OWN's Armstrong Interview Is Popular, But Not Overwhelming

Controversial Talk Garners 4.3M Viewers Over Two Airings

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Oprah Winfrey's interview with Lance Armstrong's may have set Twitter on fire, but its effect on the celebrity's cable network remains to be seen.

Lance Armstrong and Oprah Winfrey
Lance Armstrong and Oprah Winfrey Credit: OWN

OWN, a joint venture of Ms. Winfrey's Harpo Productions and Discovery Communications, said its two Thursday-night showings of Ms. Winfrey's much-anticipated conversation with the controversial bike-racer drew a total of 4.3 million, marking "the highest-rated weekday telecast in OWN history across all key demos," the network said in a statement.

The bulk of viewership occurred during the network's 9 p.m. airing of the interview, which OWN said drew 3.2 million viewers. The remaining 1.1 million watched a 10:30 p.m. rebroadcast.

OWN's most-watched broadcast remains an interview Ms. Winfrey conducted with the family of Whitney Houston. That telecast drew 3.5 million viewers.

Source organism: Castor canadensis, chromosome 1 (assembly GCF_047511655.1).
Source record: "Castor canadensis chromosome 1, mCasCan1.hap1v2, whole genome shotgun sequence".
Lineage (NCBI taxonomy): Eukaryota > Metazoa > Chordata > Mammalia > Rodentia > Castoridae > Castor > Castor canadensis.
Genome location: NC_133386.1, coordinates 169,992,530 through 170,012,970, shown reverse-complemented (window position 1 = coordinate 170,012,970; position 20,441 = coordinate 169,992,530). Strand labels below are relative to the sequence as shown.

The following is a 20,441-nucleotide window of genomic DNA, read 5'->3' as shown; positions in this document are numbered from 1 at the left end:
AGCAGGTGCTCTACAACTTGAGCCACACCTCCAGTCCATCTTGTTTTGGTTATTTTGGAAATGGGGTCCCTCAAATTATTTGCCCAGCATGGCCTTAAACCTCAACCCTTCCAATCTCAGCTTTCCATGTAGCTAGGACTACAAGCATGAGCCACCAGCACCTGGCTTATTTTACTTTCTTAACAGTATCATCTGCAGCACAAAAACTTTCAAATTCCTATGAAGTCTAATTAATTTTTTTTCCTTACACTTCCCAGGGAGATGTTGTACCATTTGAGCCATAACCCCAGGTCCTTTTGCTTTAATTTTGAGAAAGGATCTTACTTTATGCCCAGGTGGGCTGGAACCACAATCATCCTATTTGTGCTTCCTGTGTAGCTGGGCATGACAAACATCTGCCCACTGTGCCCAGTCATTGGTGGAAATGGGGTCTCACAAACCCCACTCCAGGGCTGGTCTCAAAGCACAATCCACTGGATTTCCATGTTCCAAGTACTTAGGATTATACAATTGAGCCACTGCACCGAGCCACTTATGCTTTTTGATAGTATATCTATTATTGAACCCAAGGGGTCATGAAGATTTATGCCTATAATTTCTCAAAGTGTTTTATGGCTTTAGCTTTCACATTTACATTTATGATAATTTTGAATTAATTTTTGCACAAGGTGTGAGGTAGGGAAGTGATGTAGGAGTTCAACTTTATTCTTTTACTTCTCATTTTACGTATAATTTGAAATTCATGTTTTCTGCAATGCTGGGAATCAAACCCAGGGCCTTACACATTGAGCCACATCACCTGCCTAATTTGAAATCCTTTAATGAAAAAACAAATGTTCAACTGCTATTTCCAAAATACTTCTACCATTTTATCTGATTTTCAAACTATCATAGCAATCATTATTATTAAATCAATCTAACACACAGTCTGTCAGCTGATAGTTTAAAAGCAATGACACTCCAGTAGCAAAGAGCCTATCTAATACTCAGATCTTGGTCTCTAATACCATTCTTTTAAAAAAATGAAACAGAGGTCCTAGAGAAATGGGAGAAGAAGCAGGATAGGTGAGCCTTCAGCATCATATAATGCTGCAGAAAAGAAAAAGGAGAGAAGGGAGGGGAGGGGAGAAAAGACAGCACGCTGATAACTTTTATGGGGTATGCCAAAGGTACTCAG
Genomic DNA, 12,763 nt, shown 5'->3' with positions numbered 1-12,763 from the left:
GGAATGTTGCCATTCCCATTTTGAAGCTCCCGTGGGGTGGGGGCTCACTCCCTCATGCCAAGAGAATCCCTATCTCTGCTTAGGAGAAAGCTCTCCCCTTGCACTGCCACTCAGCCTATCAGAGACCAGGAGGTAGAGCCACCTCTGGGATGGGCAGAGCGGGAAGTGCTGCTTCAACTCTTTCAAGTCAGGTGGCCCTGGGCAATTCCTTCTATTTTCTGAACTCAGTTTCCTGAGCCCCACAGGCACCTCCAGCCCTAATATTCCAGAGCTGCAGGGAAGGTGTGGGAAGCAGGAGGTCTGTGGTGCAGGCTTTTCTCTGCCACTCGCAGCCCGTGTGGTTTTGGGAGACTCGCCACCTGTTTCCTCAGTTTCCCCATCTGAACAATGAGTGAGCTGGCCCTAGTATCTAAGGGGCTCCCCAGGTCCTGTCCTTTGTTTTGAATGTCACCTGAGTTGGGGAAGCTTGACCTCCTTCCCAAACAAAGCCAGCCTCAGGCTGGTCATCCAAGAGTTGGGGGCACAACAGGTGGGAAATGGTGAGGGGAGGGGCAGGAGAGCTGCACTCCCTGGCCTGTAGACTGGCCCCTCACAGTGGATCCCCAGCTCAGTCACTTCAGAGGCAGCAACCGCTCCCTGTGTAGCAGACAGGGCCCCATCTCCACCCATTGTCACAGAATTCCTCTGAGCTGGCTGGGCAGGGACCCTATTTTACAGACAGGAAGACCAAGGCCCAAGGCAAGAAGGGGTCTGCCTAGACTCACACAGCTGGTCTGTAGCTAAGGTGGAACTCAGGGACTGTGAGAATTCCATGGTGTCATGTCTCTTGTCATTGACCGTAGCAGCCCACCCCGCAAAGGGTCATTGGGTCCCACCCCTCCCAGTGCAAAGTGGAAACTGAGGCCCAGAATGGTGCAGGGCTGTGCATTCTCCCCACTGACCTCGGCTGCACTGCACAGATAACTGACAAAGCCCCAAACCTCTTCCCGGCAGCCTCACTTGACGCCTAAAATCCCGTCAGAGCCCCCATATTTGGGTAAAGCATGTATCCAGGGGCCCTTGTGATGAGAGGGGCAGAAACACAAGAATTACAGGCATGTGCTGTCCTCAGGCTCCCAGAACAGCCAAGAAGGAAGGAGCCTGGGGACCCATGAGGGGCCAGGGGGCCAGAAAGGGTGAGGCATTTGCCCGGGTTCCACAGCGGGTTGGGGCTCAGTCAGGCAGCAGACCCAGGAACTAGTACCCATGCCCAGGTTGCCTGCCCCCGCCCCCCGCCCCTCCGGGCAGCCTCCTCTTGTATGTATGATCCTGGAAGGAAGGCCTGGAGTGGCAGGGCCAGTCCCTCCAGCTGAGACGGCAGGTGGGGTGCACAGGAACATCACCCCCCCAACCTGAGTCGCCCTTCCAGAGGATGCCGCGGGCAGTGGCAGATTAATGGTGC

The numbers are impressive for OWN, and for cable. Last week, according to Nielsen, the best-watched non-sports prime-time programs on cable were Discovery's "Gold Rush" (3.09 million viewers) and Disney Channel's "Tangled" (2.72 million).

But the numbers are paltry when compared to programming on broadcast, where Ms. Winfrey once held forth. Indeed, the total 4.3 million viewers who tuned in for the Lance Armstrong interview would not equal the audience that tuned in to see an episode of "The Office" on NBC last week (4.5 million, according to Nielsen). And they would put it neck and neck, most likely with the the crowd that tuned into the Wednesday-night episode of the telenovela "Amor Bravo" on Univision (4.39 millon).

The Armstrong interview numbers come nowhere near TV's most-watched selections. CBS's "NCIS" attracted more than 21 million viewers last week, according to Nielsen.

OWN has been seeking higher-than-normal prices from last-minute sponsors in so-called "scatter" ad inventory surrounding the program, according to ad buyers. The network is counting on Ms. Wifnrey to secure big "gets" of stars -- in addition to Mr. Armstrong and Ms. Houston's family, she has also interviewed David Letterman -- to help draw a wider swath of audience to the channel, which did not start off a robustly as its backers had likely hoped, and has required a significant outlay of cash by Discovery.

A second part of the interview is slated to air this evening on OWN.

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